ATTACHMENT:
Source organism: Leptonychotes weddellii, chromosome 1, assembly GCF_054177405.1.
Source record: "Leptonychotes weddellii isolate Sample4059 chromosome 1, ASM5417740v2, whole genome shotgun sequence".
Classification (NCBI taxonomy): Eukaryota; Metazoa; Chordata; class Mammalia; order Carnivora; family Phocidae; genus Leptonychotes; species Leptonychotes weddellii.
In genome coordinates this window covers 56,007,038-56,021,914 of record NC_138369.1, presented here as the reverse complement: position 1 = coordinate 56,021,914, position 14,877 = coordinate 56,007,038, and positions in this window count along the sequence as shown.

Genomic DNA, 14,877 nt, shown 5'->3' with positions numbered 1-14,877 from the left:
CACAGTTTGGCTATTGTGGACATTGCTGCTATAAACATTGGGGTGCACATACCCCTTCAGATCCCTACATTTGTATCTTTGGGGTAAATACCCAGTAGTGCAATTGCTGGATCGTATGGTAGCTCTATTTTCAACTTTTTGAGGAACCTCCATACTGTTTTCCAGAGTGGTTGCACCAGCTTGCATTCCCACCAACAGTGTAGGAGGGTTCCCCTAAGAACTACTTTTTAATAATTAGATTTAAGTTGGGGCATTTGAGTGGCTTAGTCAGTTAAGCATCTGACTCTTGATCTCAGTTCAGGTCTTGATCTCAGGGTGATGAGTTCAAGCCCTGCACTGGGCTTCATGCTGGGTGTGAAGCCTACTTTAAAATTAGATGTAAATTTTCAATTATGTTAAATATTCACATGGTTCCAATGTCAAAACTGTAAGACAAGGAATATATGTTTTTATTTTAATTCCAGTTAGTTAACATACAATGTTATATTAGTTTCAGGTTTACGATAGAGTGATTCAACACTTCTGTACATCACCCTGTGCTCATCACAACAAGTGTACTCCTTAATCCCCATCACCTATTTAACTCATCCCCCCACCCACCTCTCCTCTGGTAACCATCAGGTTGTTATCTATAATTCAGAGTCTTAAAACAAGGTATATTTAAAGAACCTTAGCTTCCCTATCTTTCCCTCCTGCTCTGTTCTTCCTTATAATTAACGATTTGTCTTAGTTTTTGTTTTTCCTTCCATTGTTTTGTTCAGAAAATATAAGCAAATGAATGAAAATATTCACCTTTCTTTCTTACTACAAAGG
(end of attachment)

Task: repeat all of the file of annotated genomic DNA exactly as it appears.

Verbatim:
Source organism: Leptonychotes weddellii, chromosome 1, assembly GCF_054177405.1.
Source record: "Leptonychotes weddellii isolate Sample4059 chromosome 1, ASM5417740v2, whole genome shotgun sequence".
Classification (NCBI taxonomy): Eukaryota; Metazoa; Chordata; class Mammalia; order Carnivora; family Phocidae; genus Leptonychotes; species Leptonychotes weddellii.
In genome coordinates this window covers 56,007,038-56,021,914 of record NC_138369.1, presented here as the reverse complement: position 1 = coordinate 56,021,914, position 14,877 = coordinate 56,007,038, and positions in this window count along the sequence as shown.

Genomic DNA, 14,877 nt, shown 5'->3' with positions numbered 1-14,877 from the left:
CACAGTTTGGCTATTGTGGACATTGCTGCTATAAACATTGGGGTGCACATACCCCTTCAGATCCCTACATTTGTATCTTTGGGGTAAATACCCAGTAGTGCAATTGCTGGATCGTATGGTAGCTCTATTTTCAACTTTTTGAGGAACCTCCATACTGTTTTCCAGAGTGGTTGCACCAGCTTGCATTCCCACCAACAGTGTAGGAGGGTTCCCCTAAGAACTACTTTTTAATAATTAGATTTAAGTTGGGGCATTTGAGTGGCTTAGTCAGTTAAGCATCTGACTCTTGATCTCAGTTCAGGTCTTGATCTCAGGGTGATGAGTTCAAGCCCTGCACTGGGCTTCATGCTGGGTGTGAAGCCTACTTTAAAATTAGATGTAAATTTTCAATTATGTTAAATATTCACATGGTTCCAATGTCAAAACTGTAAGACAAGGAATATATGTTTTTATTTTAATTCCAGTTAGTTAACATACAATGTTATATTAGTTTCAGGTTTACGATAGAGTGATTCAACACTTCTGTACATCACCCTGTGCTCATCACAACAAGTGTACTCCTTAATCCCCATCACCTATTTAACTCATCCCCCCACCCACCTCTCCTCTGGTAACCATCAGGTTGTTATCTATAATTCAGAGTCTTAAAACAAGGTATATTTAAAGAACCTTAGCTTCCCTATCTTTCCCTCCTGCTCTGTTCTTCCTTATAATTAACGATTTGTCTTAGTTTTTGTTTTTCCTTCCATTGTTTTGTTCAGAAAATATAAGCAAATGAATGAAAATATTCACCTTTCTTTCTTACTACAAAGG